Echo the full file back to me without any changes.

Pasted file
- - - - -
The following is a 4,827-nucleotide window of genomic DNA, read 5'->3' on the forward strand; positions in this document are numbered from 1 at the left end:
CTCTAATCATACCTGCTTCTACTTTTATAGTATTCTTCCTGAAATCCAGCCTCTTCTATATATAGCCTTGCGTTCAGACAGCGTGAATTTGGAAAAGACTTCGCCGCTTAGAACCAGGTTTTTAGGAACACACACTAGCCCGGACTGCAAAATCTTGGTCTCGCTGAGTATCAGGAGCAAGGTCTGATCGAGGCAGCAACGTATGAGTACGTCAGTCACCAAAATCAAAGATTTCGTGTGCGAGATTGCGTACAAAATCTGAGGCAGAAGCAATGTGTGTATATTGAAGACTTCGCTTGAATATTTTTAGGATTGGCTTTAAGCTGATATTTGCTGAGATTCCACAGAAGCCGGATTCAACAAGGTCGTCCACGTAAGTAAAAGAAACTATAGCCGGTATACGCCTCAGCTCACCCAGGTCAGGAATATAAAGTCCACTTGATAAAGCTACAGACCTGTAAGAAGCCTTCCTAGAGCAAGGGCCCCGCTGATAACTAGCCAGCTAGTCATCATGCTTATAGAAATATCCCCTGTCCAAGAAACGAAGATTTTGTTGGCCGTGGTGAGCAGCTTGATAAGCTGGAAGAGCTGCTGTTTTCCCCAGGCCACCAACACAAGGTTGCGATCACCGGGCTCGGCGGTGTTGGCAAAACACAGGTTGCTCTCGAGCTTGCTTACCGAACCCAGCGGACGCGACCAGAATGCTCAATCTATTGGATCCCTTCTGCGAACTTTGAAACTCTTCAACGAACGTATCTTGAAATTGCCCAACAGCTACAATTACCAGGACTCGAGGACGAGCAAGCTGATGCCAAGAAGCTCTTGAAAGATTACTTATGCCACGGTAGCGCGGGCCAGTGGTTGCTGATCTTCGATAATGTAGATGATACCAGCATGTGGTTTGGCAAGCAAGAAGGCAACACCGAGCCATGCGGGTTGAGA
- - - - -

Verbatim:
The following is a 4,827-nucleotide window of genomic DNA, read 5'->3' on the forward strand; positions in this document are numbered from 1 at the left end:
CTCTAATCATACCTGCTTCTACTTTTATAGTATTCTTCCTGAAATCCAGCCTCTTCTATATATAGCCTTGCGTTCAGACAGCGTGAATTTGGAAAAGACTTCGCCGCTTAGAACCAGGTTTTTAGGAACACACACTAGCCCGGACTGCAAAATCTTGGTCTCGCTGAGTATCAGGAGCAAGGTCTGATCGAGGCAGCAACGTATGAGTACGTCAGTCACCAAAATCAAAGATTTCGTGTGCGAGATTGCGTACAAAATCTGAGGCAGAAGCAATGTGTGTATATTGAAGACTTCGCTTGAATATTTTTAGGATTGGCTTTAAGCTGATATTTGCTGAGATTCCACAGAAGCCGGATTCAACAAGGTCGTCCACGTAAGTAAAAGAAACTATAGCCGGTATACGCCTCAGCTCACCCAGGTCAGGAATATAAAGTCCACTTGATAAAGCTACAGACCTGTAAGAAGCCTTCCTAGAGCAAGGGCCCCGCTGATAACTAGCCAGCTAGTCATCATGCTTATAGAAATATCCCCTGTCCAAGAAACGAAGATTTTGTTGGCCGTGGTGAGCAGCTTGATAAGCTGGAAGAGCTGCTGTTTTCCCCAGGCCACCAACACAAGGTTGCGATCACCGGGCTCGGCGGTGTTGGCAAAACACAGGTTGCTCTCGAGCTTGCTTACCGAACCCAGCGGACGCGACCAGAATGCTCAATCTATTGGATCCCTTCTGCGAACTTTGAAACTCTTCAACGAACGTATCTTGAAATTGCCCAACAGCTACAATTACCAGGACTCGAGGACGAGCAAGCTGATGCCAAGAAGCTCTTGAAAGATTACTTATGCCACGGTAGCGCGGGCCAGTGGTTGCTGATCTTCGATAATGTAGATGATACCAGCATGTGGTTTGGCAAGCAAGAAGGCAACACCGAGCCATGCGGGTTGAGA